Your Copy in the Wild

Branding products for shelves and physical distribution to retail outlets is inherently riskier than doing so online. I see funny things out in the world and web sometimes that reinforce this.

Packaged products from America often come with little stickers modifying text by the time they’re on Korean store shelves. Curiosity has led me to partially peel back several, and the alteration is often something like a ‘Great taste!’ sticker hiding buzzwords like ‘Low-fat’ or ‘All Natural’, or in my bathroom, a small color-matched sticker significantly changes the outlook of my moisturizer on life, from a ‘facial recovery accelerator’ to the more hopeful ‘facial accelerator’.

Beyond stickers, I was reading a thread over on Reddit the other day where a product had it’s label and presumably also contents changed, with a ladies’ underarm care product canister being filled with shoe deodorizer. I would hope that the contents are different, as I’m not sure I’d want 99.9% of the bacteria in my armpit to be eradicated. That would be bad, right? Here’s another example of a wrap on a printed can, which someone said was because of a shortage of Arnold Palmer cans.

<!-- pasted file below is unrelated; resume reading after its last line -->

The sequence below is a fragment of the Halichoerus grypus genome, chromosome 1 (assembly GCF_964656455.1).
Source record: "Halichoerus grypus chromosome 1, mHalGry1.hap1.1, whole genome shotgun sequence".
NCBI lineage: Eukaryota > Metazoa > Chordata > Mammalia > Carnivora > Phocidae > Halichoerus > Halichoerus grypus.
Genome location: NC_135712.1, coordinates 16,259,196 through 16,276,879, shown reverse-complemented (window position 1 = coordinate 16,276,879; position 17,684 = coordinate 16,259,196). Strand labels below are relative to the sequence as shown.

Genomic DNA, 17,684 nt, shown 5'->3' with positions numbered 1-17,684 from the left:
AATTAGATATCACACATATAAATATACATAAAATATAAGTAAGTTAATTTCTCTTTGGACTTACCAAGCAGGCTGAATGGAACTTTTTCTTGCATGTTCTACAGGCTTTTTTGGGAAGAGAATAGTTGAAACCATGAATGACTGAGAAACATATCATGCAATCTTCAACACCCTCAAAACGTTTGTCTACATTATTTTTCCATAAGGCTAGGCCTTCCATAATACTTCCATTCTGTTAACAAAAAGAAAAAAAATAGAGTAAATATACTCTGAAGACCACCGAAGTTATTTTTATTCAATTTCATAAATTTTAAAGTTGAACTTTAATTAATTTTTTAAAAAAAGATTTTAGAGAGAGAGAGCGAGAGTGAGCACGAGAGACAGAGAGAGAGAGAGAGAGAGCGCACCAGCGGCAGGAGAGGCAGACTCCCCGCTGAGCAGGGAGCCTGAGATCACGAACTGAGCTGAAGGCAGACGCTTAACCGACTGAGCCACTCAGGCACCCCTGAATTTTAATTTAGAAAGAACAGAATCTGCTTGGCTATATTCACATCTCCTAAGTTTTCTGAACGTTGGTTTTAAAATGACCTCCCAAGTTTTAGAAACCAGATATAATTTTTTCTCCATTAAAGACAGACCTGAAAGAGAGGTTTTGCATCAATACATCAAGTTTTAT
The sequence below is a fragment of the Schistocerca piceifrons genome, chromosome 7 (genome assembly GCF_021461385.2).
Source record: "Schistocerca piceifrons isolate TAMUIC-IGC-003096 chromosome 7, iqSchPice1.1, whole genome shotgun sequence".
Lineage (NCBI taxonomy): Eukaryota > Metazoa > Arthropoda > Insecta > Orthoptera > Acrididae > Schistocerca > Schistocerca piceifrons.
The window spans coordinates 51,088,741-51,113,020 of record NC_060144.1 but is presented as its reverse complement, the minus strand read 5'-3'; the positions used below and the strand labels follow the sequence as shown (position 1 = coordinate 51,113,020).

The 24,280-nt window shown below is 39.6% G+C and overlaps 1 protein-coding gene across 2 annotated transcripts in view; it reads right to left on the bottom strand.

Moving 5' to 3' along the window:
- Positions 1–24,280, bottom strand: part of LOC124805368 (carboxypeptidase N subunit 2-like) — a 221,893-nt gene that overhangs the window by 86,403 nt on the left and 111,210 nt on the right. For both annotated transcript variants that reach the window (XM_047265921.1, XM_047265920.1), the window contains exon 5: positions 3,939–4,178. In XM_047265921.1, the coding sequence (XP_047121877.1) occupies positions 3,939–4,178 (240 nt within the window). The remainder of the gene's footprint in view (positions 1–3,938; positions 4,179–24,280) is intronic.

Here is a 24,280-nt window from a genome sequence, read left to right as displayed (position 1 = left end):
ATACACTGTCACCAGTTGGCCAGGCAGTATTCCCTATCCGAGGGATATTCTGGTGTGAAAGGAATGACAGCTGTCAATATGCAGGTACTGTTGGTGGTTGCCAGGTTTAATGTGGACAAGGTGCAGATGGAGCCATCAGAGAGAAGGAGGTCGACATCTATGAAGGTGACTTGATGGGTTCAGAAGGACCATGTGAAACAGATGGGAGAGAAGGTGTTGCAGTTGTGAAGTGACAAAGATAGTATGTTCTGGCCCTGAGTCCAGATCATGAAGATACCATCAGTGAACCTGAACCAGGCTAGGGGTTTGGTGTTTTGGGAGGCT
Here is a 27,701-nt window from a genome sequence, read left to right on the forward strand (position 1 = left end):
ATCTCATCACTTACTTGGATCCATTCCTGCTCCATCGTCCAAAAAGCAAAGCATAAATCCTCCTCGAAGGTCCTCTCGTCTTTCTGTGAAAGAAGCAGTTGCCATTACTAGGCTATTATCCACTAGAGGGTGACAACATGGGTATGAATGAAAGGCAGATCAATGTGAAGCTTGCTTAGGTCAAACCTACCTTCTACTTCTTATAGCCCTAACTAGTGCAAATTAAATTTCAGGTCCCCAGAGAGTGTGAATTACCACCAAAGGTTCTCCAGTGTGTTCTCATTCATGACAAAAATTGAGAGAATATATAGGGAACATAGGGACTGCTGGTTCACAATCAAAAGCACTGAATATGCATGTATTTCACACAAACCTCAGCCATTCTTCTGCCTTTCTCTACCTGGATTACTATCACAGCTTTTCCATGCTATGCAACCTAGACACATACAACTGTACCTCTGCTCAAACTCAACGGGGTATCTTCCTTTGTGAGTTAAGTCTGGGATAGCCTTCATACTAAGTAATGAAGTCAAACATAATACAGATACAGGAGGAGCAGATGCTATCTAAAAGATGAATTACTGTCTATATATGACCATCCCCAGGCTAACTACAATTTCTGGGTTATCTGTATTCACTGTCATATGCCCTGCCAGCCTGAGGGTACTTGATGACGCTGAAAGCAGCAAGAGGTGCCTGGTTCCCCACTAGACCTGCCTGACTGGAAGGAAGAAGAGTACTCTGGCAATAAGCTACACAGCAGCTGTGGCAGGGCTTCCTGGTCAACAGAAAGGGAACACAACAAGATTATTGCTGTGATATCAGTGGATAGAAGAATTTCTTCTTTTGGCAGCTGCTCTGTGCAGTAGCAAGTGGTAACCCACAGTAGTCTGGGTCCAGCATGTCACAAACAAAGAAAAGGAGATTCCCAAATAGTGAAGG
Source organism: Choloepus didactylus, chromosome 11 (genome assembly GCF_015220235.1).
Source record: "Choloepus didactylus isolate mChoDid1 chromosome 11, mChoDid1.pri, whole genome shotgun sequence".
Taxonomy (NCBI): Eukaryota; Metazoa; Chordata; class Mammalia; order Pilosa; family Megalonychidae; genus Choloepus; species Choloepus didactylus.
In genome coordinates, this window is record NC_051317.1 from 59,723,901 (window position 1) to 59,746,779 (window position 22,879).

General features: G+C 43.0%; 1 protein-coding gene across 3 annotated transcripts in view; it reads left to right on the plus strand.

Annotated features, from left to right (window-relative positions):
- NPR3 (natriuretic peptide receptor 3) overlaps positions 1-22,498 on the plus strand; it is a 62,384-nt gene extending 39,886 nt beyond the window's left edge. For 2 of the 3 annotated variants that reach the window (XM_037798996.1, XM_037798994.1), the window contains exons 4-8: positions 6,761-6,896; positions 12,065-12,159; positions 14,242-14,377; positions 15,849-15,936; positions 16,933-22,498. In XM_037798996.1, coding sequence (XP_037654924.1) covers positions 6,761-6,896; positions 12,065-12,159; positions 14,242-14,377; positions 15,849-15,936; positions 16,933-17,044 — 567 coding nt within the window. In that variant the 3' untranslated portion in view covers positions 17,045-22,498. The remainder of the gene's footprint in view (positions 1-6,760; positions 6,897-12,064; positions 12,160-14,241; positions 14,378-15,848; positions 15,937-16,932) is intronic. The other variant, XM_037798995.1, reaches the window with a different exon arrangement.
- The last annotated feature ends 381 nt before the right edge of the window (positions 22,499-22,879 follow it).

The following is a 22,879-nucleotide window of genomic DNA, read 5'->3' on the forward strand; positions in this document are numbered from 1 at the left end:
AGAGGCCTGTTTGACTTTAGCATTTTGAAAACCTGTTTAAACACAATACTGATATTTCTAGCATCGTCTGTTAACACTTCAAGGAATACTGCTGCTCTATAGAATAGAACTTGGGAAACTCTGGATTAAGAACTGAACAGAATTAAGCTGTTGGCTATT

While you might run out of packaging or product online because demand and inventory re-stocking times could vary due to supplier issues, miscalculations, etc., the sticker problem is one that is mostly alleviated on the web, where gradual, small changes are unlikely to jar users. This is a known thing in web design, though it isn’t always the best approach. However, I can say that it does work wonders sometimes. I’ve used eBay since 1999 and just look at their site then and now. I can guarantee that the current design encourages users to click around and buy more stuff, which means more commission for eBay. It happened gradually; I can’t recall ever being taken aback by the site looking really different, yet here we are. (There have been UX and policy changes that I’ve noticed, but that’s another story!)

When we make copy and packaging for offline channels, we must be even more vigilant about fit and finish. The better it is, the less money and time we’ll need to spend on alterations, and the healthier our operations will be.

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